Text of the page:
Entertainment Weekly Interview with Melissa Benoist
This week Entertainment Weekly released their Comic-Con special issue and inside there is a very in-depth interview with Melissa Benoist. They have posted the entire interview online, which you can read here: Supergirl‘s Melissa Benoist on landing the role of a lifetime.
I’ve jotted down my thoughts on a few of the interview questions.
Were you a big comic book fan growing up or have you had to play catch up now that you have this role?
Strangely, I was a DC fan, not so much the comics. I loved Michael Keaton’s Batman. I grew up with those movies. One of my closest friends is a huge comic book reader and has been since he was very, very little. He really turned me onto them in college — more graphic novels than comic books. I have had to play some catch up specifically with the Supergirl books. I’ve been reading the new 52 series and more of the newly published Supergirl comics.
How strange that version must seem compared to the show. Those issues are a lot more readable and accessible than the Silver Age stories, but I wish people could know that that’s not the only or even close to definitive version.
How do they make Kara relatable even though she’s an alien?
What I love about Kara is that unlike Kal-El, Superman, he came from Krypton when he was a baby, so he has not much recollection of where he comes from and his planet, but Kara was 12 or 13, she was an adolescent and grew up on Krypton, so she knows what she’s missing. When she gets to Earth, she’s not used any of her powers for years. There’s a lot of room for mistakes. She’s got a lot to learn when we meet her in the show. That’s what makes her so relatable. She has so much power that’s locked up inside of her. She is really figuring out how to break free and get to know who she is.
I’m really interested in the idea that Kara has already used all her powers, including flying, prior to the events of the pilot, but she’s unpracticed in them. It sounds like Melissa is saying that Kara had powers on Krypton, but I don’t think that’s what she meant. I bet we’ll see flashbacks to her teen years as she discovered new powers.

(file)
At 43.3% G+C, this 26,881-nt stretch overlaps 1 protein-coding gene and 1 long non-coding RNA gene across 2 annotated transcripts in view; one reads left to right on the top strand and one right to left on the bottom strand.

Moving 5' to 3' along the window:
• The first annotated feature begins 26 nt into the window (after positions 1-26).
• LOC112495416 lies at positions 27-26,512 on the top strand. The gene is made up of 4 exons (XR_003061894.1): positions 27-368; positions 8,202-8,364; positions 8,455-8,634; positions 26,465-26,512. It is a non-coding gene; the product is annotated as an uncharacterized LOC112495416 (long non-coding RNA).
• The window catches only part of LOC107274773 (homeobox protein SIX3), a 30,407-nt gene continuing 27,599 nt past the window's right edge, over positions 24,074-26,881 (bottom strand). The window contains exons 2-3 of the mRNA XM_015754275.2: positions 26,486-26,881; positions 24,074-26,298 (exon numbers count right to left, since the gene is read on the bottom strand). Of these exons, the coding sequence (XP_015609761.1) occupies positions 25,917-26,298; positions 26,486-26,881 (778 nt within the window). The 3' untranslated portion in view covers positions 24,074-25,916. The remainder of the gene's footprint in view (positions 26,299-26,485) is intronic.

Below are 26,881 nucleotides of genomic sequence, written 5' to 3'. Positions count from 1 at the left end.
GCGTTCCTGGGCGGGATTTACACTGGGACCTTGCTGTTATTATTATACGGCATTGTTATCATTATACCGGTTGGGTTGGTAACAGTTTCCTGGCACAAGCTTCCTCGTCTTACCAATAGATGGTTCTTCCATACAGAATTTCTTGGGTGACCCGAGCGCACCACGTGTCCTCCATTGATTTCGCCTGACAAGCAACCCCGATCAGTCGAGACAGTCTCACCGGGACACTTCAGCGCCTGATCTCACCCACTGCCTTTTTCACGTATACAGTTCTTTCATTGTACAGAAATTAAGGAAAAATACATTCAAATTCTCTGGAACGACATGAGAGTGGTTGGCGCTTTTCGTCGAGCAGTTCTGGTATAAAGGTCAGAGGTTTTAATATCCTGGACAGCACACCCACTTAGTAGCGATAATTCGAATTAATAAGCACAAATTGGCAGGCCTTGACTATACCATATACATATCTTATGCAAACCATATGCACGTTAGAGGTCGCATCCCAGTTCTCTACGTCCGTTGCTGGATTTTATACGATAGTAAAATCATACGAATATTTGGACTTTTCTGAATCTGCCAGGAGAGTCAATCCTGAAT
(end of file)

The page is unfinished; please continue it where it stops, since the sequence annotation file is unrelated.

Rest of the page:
Update: Ali Adler has confirmed that we will see Kara exploring her new superpowers in flashbacks: “We’ll absolutely see some flashbacks of her discovering them, because she was 12 years old when she landed here, and she didn’t have these powers on Krypton,” EP Ali Adler says. “Kara hasn’t used these powers very much or very well. There will definitely be a learning curve at the beginning of the season.”
You’re following in the footsteps of Helen Slater, who appears in the Supergirl pilot. What advice did she give you?
The advice I did get made me so jealous. We started talking about it and she asked me what kind of training they had me doing. At that point, I was just doing some boxing, strength training and a lot of core work. She gave me this look, and I was like, “Why, what did they have you do?” “Oh, I went horseback riding, and fencing and doing some archery and I was swimming.” She went through this whole gamut of awesome outdoor activities that I would love to do to train. Also, she’s just so kind and such a sweet, sweet woman. That’s really what I’ve learned from her. She really is a super girl. I’m so honored that I’m following in her footsteps.
I never knew about the horseback riding, fencing and archery. How weird! I can’t imagine why the trainers would think any of those would be useful for the film. I find it interesting how the physical training methods for female actors has changed so much over time. Boxing, strength training and core work for the flying sequences makes much more sense, but they sure wouldn’t be as enjoyable as what Slater got to do!
The first Supergirl trailer had some mixed reactions. There were some comparisons to the Black Widow Saturday Night Live spoof, but you also have Cat Grant (Calista Flockhart) pointing out why she should be Supergirl not Superwoman. Do you think Supergirl sends a message of female empowerment?
I do. Of course, I do. We don’t really take ourselves too seriously in that respect. The camp is going to be there. It’s a superhero show. But I don’t think that takes away from the female empowerment. Obviously you see Kara in her work atmosphere, it resembles the Black Widow parody, but what you don’t see is Kara kicking butt. There’s so much more in the pilot that I think people are really going to be surprised by. Also, it’s a girl. Supergirl, that whole discussion, it’s a girl figuring out how to become a woman.
Here we get some insight into how the creators are approaching the character. While I still think there’s a gendered double standard in calling her Supergirl at that age, I like the idea of this being about Kara’s journey into adulthood. There are so many similarities with The Flash, where Barry starts off as very green and struggling to meet the expectations of adulthood. Supergirl seems to be following that template of showing the hero growing into maturity, and I really like that.